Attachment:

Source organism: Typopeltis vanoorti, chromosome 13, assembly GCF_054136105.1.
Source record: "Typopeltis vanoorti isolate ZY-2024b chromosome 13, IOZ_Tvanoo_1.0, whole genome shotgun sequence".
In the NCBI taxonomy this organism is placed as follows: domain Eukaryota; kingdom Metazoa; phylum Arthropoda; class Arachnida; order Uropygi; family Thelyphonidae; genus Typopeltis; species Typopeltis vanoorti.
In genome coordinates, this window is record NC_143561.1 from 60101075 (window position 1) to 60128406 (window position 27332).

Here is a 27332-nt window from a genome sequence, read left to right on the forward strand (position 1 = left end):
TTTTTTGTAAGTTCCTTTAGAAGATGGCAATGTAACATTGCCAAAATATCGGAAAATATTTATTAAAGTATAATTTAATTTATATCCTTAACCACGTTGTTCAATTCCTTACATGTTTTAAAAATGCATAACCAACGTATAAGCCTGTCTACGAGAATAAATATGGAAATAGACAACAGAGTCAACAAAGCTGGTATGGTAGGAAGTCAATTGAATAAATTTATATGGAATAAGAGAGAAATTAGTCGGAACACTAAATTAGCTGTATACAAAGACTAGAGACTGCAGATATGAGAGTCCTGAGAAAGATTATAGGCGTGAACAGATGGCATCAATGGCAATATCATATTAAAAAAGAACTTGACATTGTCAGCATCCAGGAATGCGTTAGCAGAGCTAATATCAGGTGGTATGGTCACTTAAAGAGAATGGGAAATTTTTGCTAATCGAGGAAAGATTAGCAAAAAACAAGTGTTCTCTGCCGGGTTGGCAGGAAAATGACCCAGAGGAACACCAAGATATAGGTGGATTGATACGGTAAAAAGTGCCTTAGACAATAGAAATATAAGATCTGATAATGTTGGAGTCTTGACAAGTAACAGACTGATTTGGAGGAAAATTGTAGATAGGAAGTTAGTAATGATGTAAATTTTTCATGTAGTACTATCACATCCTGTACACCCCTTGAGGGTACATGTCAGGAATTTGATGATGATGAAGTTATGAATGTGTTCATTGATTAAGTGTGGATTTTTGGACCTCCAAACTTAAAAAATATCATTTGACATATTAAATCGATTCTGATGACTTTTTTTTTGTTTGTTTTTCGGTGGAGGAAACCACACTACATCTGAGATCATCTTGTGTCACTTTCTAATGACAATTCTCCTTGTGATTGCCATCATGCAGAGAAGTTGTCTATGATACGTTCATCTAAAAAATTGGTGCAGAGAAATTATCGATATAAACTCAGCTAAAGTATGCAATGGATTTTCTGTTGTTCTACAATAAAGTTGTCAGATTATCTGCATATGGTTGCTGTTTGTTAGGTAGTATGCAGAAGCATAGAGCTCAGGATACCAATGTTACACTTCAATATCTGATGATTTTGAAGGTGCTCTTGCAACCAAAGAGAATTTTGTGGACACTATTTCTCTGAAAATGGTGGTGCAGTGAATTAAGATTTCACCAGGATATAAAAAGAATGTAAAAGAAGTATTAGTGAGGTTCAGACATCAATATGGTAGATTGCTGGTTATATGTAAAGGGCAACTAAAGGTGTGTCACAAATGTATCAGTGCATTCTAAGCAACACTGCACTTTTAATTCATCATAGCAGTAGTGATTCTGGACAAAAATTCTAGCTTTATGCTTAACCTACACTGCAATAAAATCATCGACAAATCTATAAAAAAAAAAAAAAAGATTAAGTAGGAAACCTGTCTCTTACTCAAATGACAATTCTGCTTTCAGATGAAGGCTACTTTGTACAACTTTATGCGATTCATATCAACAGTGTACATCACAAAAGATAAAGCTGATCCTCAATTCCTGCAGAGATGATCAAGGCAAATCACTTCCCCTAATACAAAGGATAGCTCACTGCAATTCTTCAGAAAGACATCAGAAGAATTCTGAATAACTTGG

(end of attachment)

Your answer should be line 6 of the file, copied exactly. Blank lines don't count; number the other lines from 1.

TTTTTTGTAAGTTCCTTTAGAAGATGGCAATGTAACATTGCCAAAATATCGGAAAATATTTATTAAAGTATAATTTAATTTATATCCTTAACCACGTTGTTCAATTCCTTACATGTTTTAAAAATGCATAACCAACGTATAAGCCTGTCTACGAGAATAAATATGGAAATAGACAACAGAGTCAACAAAGCTGGTATGGTAGGAAGTCAATTGAATAAATTTATATGGAATAAGAGAGAAATTAGTCGGAACACTAAATTAGCTGTATACAAAGACTAGAGACTGCAGATATGAGAGTCCTGAGAAAGATTATAGGCGTGAACAGATGGCATCAATGGCAATATCATATTAAAAAAGAACTTGACATTGTCAGCATCCAGGAATGCGTTAGCAGAGCTAATATCAGGTGGTATGGTCACTTAAAGAGAATGGGAAATTTTTGCTAATCGAGGAAAGATTAGCAAAAAACAAGTGTTCTCTGCCGGGTTGGCAGGAAAATGACCCAGAGGAACACCAAGATATAGGTGGATTGATACGGTAAAAAGTGCCTTAGACAATAGAAATATAAGATCTGATAATGTTGGAGTCTTGACAAGTAACAGACTGATTTGGAGGAAAATTGTAGATAGGAAGTTAGTAATGATGTAAATTTTTCATGTAGTACTATCACATCCTGTACACCCCTTGAGGGTACATGTCAGGAATTTGATGATGATGAAGTTATGAATGTGTTCATTGATTAAGTGTGGATTTTTGGACCTCCAAACTTAAAAAATATCATTTGACATATTAAATCGATTCTGATGACTTTTTTTTTGTTTGTTTTTCGGTGGAGGAAACCACACTACATCTGAGATCATCTTGTGTCACTTTCTAATGACAATTCTCCTTGTGATTGCCATCATGCAGAGAAGTTGTCTATGATACGTTCATCTAAAAAATTGGTGCAGAGAAATTATCGATATAAACTCAGCTAAAGTATGCAATGGATTTTCTGTTGTTCTACAATAAAGTTGTCAGATTATCTGCATATGGTTGCTGTTTGTTAGGTAGTATGCAGAAGCATAGAGCTCAGGATACCAATGTTACACTTCAATATCTGATGATTTTGAAGGTGCTCTTGCAACCAAAGAGAATTTTGTGGACACTATTTCTCTGAAAATGGTGGTGCAGTGAATTAAGATTTCACCAGGATATAAAAAGAATGTAAAAGAAGTATTAGTGAGGTTCAGACATCAATATGGTAGATTGCTGGTTATATGTAAAGGGCAACTAAAGGTGTGTCACAAATGTATCAGTGCATTCTAAGCAACACTGCACTTTTAATTCATCATAGCAGTAGTGATTCTGGACAAAAATTCTAGCTTTATGCTTAACCTACACTGCAATAAAATCATCGACAAATCTATAAAAAAAAAAAAAAAGATTAAGTAGGAAACCTGTCTCTTACTCAAATGACAATTCTGCTTTCAGATGAAGGCTACTTTGTACAACTTTATGCGATTCATATCAACAGTGTACATCACAAAAGATAAAGCTGATCCTCAATTCCTGCAGAGATGATCAAGGCAAATCACTTCCCCTAATACAAAGGATAGCTCACTGCAATTCTTCAGAAAGACATCAGAAGAATTCTGAATAACTTGG